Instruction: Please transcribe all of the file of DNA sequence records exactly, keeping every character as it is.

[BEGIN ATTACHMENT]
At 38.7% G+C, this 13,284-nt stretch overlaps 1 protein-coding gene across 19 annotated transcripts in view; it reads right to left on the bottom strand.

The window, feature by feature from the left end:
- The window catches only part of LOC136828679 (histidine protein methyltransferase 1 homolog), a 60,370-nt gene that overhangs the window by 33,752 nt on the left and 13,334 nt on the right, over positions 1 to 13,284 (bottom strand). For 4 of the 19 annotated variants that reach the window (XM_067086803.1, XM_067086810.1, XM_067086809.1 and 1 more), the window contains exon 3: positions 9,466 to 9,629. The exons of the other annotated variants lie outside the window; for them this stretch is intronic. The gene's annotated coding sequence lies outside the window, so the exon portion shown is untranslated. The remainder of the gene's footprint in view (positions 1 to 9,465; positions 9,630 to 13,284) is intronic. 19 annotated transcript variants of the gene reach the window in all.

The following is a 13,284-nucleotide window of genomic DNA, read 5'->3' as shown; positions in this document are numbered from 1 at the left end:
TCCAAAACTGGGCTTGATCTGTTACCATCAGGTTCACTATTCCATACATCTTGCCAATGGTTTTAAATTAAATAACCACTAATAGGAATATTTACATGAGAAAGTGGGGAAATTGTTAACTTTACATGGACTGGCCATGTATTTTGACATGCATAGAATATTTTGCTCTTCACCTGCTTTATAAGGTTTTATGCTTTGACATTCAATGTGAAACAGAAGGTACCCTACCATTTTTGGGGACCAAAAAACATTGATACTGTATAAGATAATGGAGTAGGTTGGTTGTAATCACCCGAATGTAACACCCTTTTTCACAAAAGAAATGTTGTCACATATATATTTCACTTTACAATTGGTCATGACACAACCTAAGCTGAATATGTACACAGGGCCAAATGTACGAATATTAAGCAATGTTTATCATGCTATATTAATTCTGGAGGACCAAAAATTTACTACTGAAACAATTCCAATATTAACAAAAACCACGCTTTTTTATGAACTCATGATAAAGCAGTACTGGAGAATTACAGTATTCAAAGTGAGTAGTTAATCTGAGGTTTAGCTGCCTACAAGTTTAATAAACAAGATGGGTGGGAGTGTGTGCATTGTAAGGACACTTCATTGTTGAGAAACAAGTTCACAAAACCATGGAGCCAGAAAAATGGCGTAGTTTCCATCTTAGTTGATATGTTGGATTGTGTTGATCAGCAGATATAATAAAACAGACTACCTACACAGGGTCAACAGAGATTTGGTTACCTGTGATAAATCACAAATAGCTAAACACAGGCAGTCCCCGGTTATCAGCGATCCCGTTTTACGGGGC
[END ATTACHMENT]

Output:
At 38.7% G+C, this 13,284-nt stretch overlaps 1 protein-coding gene across 19 annotated transcripts in view; it reads right to left on the bottom strand.

The window, feature by feature from the left end:
- The window catches only part of LOC136828679 (histidine protein methyltransferase 1 homolog), a 60,370-nt gene that overhangs the window by 33,752 nt on the left and 13,334 nt on the right, over positions 1 to 13,284 (bottom strand). For 4 of the 19 annotated variants that reach the window (XM_067086803.1, XM_067086810.1, XM_067086809.1 and 1 more), the window contains exon 3: positions 9,466 to 9,629. The exons of the other annotated variants lie outside the window; for them this stretch is intronic. The gene's annotated coding sequence lies outside the window, so the exon portion shown is untranslated. The remainder of the gene's footprint in view (positions 1 to 9,465; positions 9,630 to 13,284) is intronic. 19 annotated transcript variants of the gene reach the window in all.

The following is a 13,284-nucleotide window of genomic DNA, read 5'->3' as shown; positions in this document are numbered from 1 at the left end:
TCCAAAACTGGGCTTGATCTGTTACCATCAGGTTCACTATTCCATACATCTTGCCAATGGTTTTAAATTAAATAACCACTAATAGGAATATTTACATGAGAAAGTGGGGAAATTGTTAACTTTACATGGACTGGCCATGTATTTTGACATGCATAGAATATTTTGCTCTTCACCTGCTTTATAAGGTTTTATGCTTTGACATTCAATGTGAAACAGAAGGTACCCTACCATTTTTGGGGACCAAAAAACATTGATACTGTATAAGATAATGGAGTAGGTTGGTTGTAATCACCCGAATGTAACACCCTTTTTCACAAAAGAAATGTTGTCACATATATATTTCACTTTACAATTGGTCATGACACAACCTAAGCTGAATATGTACACAGGGCCAAATGTACGAATATTAAGCAATGTTTATCATGCTATATTAATTCTGGAGGACCAAAAATTTACTACTGAAACAATTCCAATATTAACAAAAACCACGCTTTTTTATGAACTCATGATAAAGCAGTACTGGAGAATTACAGTATTCAAAGTGAGTAGTTAATCTGAGGTTTAGCTGCCTACAAGTTTAATAAACAAGATGGGTGGGAGTGTGTGCATTGTAAGGACACTTCATTGTTGAGAAACAAGTTCACAAAACCATGGAGCCAGAAAAATGGCGTAGTTTCCATCTTAGTTGATATGTTGGATTGTGTTGATCAGCAGATATAATAAAACAGACTACCTACACAGGGTCAACAGAGATTTGGTTACCTGTGATAAATCACAAATAGCTAAACACAGGCAGTCCCCGGTTATCAGCGATCCCGTTTTACGGGGC